Some Things I Love About Working in a Bookstore

It was recently my second year anniversary at work and like all jobs there are some things that annoy you (messy clients) and many things that you come to love. Here are some of the things I love about working in a bookstore!

  1. BOOKS.
    A pretty obvious choice but come on. How can this not make the list? You’re surrounded by all kinds of books and everyday is an adventure! There are tons of books that catch your attention and all of a sudden your “To Be Read” Pile went from two books to forty in a week. Hand-in-hand with this point: Employee Discounts (especially during employee appreciation week) :D.
  2. MY COWORKERS.
    Being surrounded by people (Book Lovers) who have similar interests as you, who geek out with you no matter what time of the day it is (I work at 6 am… sometimes it’s hard to geek out so early in the morning) is amazing. I don’t know how else to describe it. The atmosphere at the bookstore I work at is something that will mark me forever. I mean, I don’t have much experience in retail, but the little I did have (before the bookstore) left something bitter in my soul if you know what I mean.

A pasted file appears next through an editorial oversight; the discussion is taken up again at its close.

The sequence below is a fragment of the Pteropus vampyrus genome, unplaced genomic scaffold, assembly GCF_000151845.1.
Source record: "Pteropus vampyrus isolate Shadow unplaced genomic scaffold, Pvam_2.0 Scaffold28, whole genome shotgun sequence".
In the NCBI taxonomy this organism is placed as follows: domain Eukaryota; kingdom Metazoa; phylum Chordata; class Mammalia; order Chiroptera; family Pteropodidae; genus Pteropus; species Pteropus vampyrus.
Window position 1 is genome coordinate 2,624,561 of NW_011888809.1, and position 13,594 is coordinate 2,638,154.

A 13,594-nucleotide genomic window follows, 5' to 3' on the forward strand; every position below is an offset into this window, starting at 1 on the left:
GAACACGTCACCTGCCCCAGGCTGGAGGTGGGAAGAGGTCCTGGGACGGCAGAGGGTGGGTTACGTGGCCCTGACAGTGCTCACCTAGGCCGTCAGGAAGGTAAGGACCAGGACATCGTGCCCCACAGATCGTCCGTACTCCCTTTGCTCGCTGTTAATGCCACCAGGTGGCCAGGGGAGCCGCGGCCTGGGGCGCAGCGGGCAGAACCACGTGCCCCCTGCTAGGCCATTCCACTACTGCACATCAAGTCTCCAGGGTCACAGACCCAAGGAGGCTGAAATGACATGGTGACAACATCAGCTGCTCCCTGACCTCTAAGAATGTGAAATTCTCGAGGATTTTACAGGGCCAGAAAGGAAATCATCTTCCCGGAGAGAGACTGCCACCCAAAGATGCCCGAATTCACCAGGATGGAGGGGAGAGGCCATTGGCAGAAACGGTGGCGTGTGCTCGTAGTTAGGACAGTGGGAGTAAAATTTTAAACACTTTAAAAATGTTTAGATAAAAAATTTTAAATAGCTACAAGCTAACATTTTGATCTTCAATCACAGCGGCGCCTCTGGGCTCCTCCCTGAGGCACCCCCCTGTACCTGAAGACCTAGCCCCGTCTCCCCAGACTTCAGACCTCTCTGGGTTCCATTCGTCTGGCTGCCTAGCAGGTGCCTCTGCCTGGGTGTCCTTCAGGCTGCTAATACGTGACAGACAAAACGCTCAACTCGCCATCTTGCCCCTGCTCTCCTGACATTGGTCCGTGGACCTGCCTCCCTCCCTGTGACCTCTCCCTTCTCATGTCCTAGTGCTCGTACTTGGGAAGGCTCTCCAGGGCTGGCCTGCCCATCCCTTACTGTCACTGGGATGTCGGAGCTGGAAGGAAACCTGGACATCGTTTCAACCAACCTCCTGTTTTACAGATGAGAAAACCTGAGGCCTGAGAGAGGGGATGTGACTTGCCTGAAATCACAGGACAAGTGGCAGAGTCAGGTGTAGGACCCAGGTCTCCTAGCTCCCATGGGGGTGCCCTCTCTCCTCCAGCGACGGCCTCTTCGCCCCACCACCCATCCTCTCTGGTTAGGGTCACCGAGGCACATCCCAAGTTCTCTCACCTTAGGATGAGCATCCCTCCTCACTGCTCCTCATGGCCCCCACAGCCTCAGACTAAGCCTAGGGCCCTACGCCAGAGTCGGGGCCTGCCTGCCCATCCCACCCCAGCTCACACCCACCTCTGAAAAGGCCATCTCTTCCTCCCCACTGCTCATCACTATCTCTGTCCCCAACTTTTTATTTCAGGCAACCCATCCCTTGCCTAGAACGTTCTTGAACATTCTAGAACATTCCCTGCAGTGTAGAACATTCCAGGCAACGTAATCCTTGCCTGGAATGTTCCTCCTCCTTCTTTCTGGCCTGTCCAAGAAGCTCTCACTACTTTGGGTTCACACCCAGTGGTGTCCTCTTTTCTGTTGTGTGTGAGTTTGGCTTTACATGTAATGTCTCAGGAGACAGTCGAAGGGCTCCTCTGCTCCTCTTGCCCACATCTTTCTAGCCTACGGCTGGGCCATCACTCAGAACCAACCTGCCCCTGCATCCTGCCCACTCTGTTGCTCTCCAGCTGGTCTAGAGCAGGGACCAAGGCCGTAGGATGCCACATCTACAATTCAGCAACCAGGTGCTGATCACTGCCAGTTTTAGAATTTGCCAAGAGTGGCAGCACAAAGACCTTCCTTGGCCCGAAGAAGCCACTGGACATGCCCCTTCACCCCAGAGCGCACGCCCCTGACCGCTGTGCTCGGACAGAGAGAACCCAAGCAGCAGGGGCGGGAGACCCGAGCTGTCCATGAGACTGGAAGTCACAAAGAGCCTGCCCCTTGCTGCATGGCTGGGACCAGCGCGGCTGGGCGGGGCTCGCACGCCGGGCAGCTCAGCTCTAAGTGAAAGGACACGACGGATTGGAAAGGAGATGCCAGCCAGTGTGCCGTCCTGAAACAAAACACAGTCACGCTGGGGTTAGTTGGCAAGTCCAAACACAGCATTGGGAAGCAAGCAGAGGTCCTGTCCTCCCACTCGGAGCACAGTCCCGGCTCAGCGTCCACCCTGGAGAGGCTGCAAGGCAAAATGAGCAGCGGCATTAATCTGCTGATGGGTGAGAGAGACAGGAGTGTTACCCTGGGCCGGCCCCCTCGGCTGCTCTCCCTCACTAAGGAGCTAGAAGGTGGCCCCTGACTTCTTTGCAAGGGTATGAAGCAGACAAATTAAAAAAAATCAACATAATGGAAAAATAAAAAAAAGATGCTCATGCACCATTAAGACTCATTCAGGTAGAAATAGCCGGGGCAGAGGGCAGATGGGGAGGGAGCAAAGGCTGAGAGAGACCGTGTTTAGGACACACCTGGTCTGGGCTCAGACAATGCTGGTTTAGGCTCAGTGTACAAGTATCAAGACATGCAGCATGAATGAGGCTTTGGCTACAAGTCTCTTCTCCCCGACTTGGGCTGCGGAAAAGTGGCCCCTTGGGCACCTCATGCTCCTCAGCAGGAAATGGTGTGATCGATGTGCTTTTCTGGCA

3. HELPING/RECOMMENDING
    I’m not part of the Sale’s Team anymore, usually only during the holidays/peak season, but being that detective for all those: “The cover is blue with a bird on it i think?” cases and solving them correctly just fills you with pride (Or maybe that’s just me). That… And recommending books that people actually enjoy in the end and come back asking you specifically for another recommendation!
  4. ALL THE EVENTS WE HOST.
    -cough- Like Harry Potter events… I’m so sad that’s over. Does this really need elaboration?
  5. Last one: CUSTOMERS – (but not all of them)
    Most customers are pretty awesome, and I actually find a lot of my favourite books through their recommendations. You know, sometimes when they say “The customer knows best” it’s true! :D

Bookmammal made a similar list back in October and shared it with me so check it out [here] ! :D We have a few similarities~